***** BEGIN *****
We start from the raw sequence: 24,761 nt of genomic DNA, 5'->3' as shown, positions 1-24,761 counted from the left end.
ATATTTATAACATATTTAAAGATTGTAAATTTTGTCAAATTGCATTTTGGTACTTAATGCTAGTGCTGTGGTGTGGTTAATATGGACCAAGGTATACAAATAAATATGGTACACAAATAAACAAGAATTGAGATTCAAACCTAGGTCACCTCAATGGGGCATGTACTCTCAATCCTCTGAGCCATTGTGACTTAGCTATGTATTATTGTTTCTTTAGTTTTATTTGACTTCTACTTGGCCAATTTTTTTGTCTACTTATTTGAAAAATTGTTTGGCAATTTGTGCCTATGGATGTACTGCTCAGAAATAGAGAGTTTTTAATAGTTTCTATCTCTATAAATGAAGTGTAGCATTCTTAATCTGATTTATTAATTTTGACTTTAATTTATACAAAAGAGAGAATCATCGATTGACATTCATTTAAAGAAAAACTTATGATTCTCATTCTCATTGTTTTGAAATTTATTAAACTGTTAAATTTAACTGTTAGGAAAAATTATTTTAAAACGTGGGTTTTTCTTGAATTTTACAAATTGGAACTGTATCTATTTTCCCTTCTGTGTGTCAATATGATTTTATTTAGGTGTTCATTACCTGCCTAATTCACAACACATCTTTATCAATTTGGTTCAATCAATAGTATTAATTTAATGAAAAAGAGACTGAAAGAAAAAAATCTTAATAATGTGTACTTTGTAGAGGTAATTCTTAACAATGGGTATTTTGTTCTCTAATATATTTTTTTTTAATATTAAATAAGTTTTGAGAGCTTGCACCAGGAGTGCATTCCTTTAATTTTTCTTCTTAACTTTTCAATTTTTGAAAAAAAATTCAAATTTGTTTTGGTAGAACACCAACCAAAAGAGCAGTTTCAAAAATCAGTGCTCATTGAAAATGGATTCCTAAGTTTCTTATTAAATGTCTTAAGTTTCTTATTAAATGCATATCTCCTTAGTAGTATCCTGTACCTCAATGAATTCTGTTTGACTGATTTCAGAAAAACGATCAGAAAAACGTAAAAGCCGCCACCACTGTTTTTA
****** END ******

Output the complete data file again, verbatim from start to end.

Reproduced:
We start from the raw sequence: 24,761 nt of genomic DNA, 5'->3' as shown, positions 1-24,761 counted from the left end.
ATATTTATAACATATTTAAAGATTGTAAATTTTGTCAAATTGCATTTTGGTACTTAATGCTAGTGCTGTGGTGTGGTTAATATGGACCAAGGTATACAAATAAATATGGTACACAAATAAACAAGAATTGAGATTCAAACCTAGGTCACCTCAATGGGGCATGTACTCTCAATCCTCTGAGCCATTGTGACTTAGCTATGTATTATTGTTTCTTTAGTTTTATTTGACTTCTACTTGGCCAATTTTTTTGTCTACTTATTTGAAAAATTGTTTGGCAATTTGTGCCTATGGATGTACTGCTCAGAAATAGAGAGTTTTTAATAGTTTCTATCTCTATAAATGAAGTGTAGCATTCTTAATCTGATTTATTAATTTTGACTTTAATTTATACAAAAGAGAGAATCATCGATTGACATTCATTTAAAGAAAAACTTATGATTCTCATTCTCATTGTTTTGAAATTTATTAAACTGTTAAATTTAACTGTTAGGAAAAATTATTTTAAAACGTGGGTTTTTCTTGAATTTTACAAATTGGAACTGTATCTATTTTCCCTTCTGTGTGTCAATATGATTTTATTTAGGTGTTCATTACCTGCCTAATTCACAACACATCTTTATCAATTTGGTTCAATCAATAGTATTAATTTAATGAAAAAGAGACTGAAAGAAAAAAATCTTAATAATGTGTACTTTGTAGAGGTAATTCTTAACAATGGGTATTTTGTTCTCTAATATATTTTTTTTTAATATTAAATAAGTTTTGAGAGCTTGCACCAGGAGTGCATTCCTTTAATTTTTCTTCTTAACTTTTCAATTTTTGAAAAAAAATTCAAATTTGTTTTGGTAGAACACCAACCAAAAGAGCAGTTTCAAAAATCAGTGCTCATTGAAAATGGATTCCTAAGTTTCTTATTAAATGTCTTAAGTTTCTTATTAAATGCATATCTCCTTAGTAGTATCCTGTACCTCAATGAATTCTGTTTGACTGATTTCAGAAAAACGATCAGAAAAACGTAAAAGCCGCCACCACTGTTTTTA